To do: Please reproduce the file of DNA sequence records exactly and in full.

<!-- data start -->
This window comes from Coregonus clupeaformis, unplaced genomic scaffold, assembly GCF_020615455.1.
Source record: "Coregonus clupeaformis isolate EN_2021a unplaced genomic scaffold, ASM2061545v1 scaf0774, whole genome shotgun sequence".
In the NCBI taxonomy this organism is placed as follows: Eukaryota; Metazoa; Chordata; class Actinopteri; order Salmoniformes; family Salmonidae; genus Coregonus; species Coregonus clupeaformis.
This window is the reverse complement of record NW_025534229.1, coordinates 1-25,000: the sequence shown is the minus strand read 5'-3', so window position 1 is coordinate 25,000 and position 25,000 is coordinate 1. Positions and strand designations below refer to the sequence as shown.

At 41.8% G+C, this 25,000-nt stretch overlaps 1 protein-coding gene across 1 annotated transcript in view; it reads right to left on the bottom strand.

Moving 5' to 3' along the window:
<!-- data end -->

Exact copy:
This window comes from Coregonus clupeaformis, unplaced genomic scaffold, assembly GCF_020615455.1.
Source record: "Coregonus clupeaformis isolate EN_2021a unplaced genomic scaffold, ASM2061545v1 scaf0774, whole genome shotgun sequence".
In the NCBI taxonomy this organism is placed as follows: Eukaryota; Metazoa; Chordata; class Actinopteri; order Salmoniformes; family Salmonidae; genus Coregonus; species Coregonus clupeaformis.
This window is the reverse complement of record NW_025534229.1, coordinates 1-25,000: the sequence shown is the minus strand read 5'-3', so window position 1 is coordinate 25,000 and position 25,000 is coordinate 1. Positions and strand designations below refer to the sequence as shown.

At 41.8% G+C, this 25,000-nt stretch overlaps 1 protein-coding gene across 1 annotated transcript in view; it reads right to left on the bottom strand.

Moving 5' to 3' along the window: